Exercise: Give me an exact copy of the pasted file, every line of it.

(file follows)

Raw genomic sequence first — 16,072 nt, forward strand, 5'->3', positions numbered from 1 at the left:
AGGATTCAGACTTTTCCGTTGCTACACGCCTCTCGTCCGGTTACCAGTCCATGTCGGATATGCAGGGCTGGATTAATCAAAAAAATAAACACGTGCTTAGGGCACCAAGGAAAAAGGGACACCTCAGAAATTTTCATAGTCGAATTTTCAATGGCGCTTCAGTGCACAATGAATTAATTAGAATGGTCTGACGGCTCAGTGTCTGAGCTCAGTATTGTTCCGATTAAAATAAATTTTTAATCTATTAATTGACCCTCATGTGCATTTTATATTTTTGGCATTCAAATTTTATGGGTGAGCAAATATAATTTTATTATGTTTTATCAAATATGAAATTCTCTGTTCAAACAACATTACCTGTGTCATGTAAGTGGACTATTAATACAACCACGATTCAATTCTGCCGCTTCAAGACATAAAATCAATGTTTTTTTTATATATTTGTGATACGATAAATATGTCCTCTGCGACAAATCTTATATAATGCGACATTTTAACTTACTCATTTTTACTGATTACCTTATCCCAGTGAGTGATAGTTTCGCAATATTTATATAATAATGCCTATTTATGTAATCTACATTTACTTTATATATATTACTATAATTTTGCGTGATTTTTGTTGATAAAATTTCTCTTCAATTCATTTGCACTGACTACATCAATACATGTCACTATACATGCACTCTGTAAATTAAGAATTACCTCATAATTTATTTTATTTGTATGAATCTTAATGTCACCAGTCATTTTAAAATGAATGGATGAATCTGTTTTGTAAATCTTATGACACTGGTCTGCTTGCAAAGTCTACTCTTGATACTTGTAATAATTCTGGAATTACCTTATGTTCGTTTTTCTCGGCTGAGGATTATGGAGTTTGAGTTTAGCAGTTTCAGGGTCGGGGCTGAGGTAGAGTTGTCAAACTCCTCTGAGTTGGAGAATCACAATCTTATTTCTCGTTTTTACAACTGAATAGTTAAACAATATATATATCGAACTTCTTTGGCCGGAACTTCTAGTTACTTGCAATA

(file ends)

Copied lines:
Raw genomic sequence first — 16,072 nt, forward strand, 5'->3', positions numbered from 1 at the left:
AGGATTCAGACTTTTCCGTTGCTACACGCCTCTCGTCCGGTTACCAGTCCATGTCGGATATGCAGGGCTGGATTAATCAAAAAAATAAACACGTGCTTAGGGCACCAAGGAAAAAGGGACACCTCAGAAATTTTCATAGTCGAATTTTCAATGGCGCTTCAGTGCACAATGAATTAATTAGAATGGTCTGACGGCTCAGTGTCTGAGCTCAGTATTGTTCCGATTAAAATAAATTTTTAATCTATTAATTGACCCTCATGTGCATTTTATATTTTTGGCATTCAAATTTTATGGGTGAGCAAATATAATTTTATTATGTTTTATCAAATATGAAATTCTCTGTTCAAACAACATTACCTGTGTCATGTAAGTGGACTATTAATACAACCACGATTCAATTCTGCCGCTTCAAGACATAAAATCAATGTTTTTTTTATATATTTGTGATACGATAAATATGTCCTCTGCGACAAATCTTATATAATGCGACATTTTAACTTACTCATTTTTACTGATTACCTTATCCCAGTGAGTGATAGTTTCGCAATATTTATATAATAATGCCTATTTATGTAATCTACATTTACTTTATATATATTACTATAATTTTGCGTGATTTTTGTTGATAAAATTTCTCTTCAATTCATTTGCACTGACTACATCAATACATGTCACTATACATGCACTCTGTAAATTAAGAATTACCTCATAATTTATTTTATTTGTATGAATCTTAATGTCACCAGTCATTTTAAAATGAATGGATGAATCTGTTTTGTAAATCTTATGACACTGGTCTGCTTGCAAAGTCTACTCTTGATACTTGTAATAATTCTGGAATTACCTTATGTTCGTTTTTCTCGGCTGAGGATTATGGAGTTTGAGTTTAGCAGTTTCAGGGTCGGGGCTGAGGTAGAGTTGTCAAACTCCTCTGAGTTGGAGAATCACAATCTTATTTCTCGTTTTTACAACTGAATAGTTAAACAATATATATATCGAACTTCTTTGGCCGGAACTTCTAGTTACTTGCAATA